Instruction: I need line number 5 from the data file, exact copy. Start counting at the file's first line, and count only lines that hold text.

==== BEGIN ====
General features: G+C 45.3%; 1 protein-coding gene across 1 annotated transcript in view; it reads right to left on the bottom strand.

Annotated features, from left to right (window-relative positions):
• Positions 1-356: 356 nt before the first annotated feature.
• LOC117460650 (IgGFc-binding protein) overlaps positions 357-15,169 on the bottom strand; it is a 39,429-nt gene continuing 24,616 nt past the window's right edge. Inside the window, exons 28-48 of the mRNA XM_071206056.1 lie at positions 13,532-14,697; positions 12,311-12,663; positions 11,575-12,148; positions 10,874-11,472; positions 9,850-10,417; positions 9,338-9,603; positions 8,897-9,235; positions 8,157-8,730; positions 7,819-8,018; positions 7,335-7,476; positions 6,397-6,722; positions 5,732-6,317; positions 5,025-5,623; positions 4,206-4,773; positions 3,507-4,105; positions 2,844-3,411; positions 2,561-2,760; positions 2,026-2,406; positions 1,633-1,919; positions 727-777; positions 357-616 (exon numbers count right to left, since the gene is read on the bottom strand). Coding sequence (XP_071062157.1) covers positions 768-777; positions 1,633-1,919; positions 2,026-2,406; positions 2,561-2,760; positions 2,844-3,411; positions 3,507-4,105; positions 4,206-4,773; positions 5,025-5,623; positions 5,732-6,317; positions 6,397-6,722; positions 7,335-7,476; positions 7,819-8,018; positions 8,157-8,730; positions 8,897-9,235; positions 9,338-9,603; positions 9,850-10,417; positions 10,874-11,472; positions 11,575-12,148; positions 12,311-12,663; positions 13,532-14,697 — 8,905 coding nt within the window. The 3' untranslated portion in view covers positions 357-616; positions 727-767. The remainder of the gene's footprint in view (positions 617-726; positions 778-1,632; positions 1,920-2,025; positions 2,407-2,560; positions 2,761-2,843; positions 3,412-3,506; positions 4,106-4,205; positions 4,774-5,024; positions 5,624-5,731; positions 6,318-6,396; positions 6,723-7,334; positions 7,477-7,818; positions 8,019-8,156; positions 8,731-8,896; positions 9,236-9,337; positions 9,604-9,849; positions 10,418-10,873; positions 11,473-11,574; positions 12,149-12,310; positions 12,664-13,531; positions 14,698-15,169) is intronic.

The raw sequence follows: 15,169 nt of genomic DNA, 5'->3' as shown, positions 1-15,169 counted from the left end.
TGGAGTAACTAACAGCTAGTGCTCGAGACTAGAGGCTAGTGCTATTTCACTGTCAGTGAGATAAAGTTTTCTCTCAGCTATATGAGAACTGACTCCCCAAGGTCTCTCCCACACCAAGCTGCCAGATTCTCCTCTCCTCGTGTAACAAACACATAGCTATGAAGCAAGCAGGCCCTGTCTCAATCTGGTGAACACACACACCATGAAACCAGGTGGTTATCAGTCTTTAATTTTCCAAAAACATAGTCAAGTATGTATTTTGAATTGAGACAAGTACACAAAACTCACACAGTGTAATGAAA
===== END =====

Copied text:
The raw sequence follows: 15,169 nt of genomic DNA, 5'->3' as shown, positions 1-15,169 counted from the left end.